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(WABNEWS) — A Florida man and his grandson were stunned when they pulled out more than just scrap metal and bottle caps during a magnet fishing trip over the weekend.
Duane Smith and his 11-year-old grandson, Allen Cadwalader, were out magnet fishing on January 30 in Homestead, a suburb of Miami, Florida, when within five minutes of their arrival, Cadwalader pulled out two sniper rifles and two wrapped magazines. in cellophane, Smith told WABNEWS.RELATED
It was their first time magnet fishing, Smith said, and he chose a bridge with a canal near where he normally hikes.
Magnet fishing uses a powerful magnet attached to a thick rope to try to fish for metal objects that have sunk to the bottom of canals, lakes, ponds, and rivers.
It’s a hobby Smith recently became interested in after watching several YouTube videos of the practice. He thought it would be a more attractive activity for his grandson, who is autistic, than traditional fishing.
“With magnet fishing, every time I cast or every other time I hit something,” says Smith. “There’s a bottle cap or, you know, a $7,000 sniper rifle.”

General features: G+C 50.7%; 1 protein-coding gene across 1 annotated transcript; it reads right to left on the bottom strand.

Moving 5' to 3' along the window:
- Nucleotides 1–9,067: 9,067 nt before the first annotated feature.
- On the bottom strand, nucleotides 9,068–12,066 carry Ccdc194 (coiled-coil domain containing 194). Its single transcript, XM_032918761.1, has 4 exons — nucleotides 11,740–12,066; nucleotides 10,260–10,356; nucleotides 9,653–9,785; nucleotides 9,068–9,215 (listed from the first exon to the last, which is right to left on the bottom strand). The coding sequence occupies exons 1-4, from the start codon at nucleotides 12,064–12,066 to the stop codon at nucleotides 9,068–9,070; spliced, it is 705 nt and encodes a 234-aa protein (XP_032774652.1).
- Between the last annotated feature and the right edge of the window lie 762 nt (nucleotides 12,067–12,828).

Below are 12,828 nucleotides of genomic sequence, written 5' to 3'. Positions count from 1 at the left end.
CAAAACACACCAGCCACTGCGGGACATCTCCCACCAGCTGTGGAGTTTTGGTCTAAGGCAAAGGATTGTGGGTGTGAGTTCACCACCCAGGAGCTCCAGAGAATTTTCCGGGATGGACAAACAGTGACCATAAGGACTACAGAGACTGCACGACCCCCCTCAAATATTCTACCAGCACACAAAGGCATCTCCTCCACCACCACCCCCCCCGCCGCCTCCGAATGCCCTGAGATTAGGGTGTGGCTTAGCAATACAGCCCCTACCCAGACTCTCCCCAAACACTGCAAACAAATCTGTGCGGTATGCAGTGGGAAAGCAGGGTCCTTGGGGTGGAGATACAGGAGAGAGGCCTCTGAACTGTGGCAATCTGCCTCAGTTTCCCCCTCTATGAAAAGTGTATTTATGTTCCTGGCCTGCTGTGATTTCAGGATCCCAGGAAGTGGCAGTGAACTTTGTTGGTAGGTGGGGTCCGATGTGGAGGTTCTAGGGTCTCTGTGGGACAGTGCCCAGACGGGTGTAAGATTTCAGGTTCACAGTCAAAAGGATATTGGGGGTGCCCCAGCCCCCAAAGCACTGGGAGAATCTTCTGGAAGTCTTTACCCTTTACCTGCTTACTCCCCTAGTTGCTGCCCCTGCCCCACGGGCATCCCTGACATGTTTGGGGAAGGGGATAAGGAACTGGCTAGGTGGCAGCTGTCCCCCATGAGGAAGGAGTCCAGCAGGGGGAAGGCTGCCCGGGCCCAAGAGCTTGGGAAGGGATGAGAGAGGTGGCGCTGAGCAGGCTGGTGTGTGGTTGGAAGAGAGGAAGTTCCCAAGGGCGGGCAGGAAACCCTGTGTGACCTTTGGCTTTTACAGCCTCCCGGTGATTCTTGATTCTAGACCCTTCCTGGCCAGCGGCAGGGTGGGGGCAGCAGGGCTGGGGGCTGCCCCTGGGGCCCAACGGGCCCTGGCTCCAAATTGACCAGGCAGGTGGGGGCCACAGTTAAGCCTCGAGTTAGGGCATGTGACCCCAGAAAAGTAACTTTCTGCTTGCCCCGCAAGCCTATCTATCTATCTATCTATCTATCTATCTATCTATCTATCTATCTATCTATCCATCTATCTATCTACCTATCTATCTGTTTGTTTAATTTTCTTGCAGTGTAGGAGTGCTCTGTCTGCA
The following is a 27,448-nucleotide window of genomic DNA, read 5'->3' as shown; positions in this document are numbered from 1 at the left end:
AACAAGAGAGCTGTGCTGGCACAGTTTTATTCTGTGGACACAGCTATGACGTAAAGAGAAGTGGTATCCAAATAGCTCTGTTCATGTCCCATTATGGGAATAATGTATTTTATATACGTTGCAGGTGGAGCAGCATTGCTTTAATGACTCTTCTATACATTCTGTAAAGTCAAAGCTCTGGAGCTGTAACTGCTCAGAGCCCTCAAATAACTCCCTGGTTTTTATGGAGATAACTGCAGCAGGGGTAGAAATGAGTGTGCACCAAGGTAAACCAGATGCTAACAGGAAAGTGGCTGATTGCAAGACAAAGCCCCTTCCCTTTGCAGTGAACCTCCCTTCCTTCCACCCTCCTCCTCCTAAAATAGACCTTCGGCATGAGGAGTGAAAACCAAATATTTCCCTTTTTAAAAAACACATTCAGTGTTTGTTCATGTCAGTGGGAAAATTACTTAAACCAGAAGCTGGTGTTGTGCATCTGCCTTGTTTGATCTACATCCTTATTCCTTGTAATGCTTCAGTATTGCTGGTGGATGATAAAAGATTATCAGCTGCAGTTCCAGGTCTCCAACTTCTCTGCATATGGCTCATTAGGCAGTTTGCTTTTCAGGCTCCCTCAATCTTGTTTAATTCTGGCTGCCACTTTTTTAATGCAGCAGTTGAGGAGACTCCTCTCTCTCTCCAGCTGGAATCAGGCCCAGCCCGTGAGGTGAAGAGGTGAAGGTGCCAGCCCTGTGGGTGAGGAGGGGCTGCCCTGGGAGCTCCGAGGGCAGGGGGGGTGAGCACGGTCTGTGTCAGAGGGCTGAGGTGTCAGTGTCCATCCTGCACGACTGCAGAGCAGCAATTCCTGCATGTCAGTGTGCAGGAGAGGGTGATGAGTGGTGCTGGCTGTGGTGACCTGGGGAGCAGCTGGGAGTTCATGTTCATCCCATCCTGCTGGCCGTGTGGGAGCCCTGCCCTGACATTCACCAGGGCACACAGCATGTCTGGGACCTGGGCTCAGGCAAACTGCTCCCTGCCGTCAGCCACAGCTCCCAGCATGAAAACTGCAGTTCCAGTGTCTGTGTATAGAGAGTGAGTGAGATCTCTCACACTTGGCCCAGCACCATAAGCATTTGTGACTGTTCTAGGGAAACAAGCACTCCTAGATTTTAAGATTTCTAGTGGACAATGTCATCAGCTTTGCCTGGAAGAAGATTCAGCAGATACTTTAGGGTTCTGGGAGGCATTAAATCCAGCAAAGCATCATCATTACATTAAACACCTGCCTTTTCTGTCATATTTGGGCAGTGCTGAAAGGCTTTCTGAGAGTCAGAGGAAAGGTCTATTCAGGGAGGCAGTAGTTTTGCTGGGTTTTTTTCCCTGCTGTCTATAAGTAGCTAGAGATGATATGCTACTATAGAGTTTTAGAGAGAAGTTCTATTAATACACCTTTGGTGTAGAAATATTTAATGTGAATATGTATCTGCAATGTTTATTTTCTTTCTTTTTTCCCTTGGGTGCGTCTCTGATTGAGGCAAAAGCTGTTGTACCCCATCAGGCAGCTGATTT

Smith calls it beginner’s luck, but said that thanks to the YouTube videos he watched, he was prepared to find all sorts of things.
“It’s kind of a gambling addiction where you don’t know what’s going to come up on the next slot spin,” Smith said. “It’s a lot cheaper than playing slots.”
Smith, who is a retired infantryman trained in sniper weapon deployment, said he knew the weapons were military-grade. He estimates that each piece weighed 20 pounds, and after doing some research, Smith estimates they are worth $20,000 and could have been there for up to a year because of their condition.
The guns were not loaded, according to Smith, and no ammunition was found.
The guns were covered in debris, so once they got home, Smith and Cadwalader cleaned them for 30 minutes to an hour to discover that the serial numbers had been removed.
The weapons were turned over to Miami-Dade Police and will be sent to the forensic lab for processing, if possible, depending on the condition of the weapons, Miami-Dade Police Detective Álvaro Zabaleta told WABNEWS. Prosecution must be completed to determine if the weapons were used in a crime.
Meanwhile, Miami Dade Police said they could not confirm information about the type of weapons, their status or their condition until they are processed by their forensic laboratory.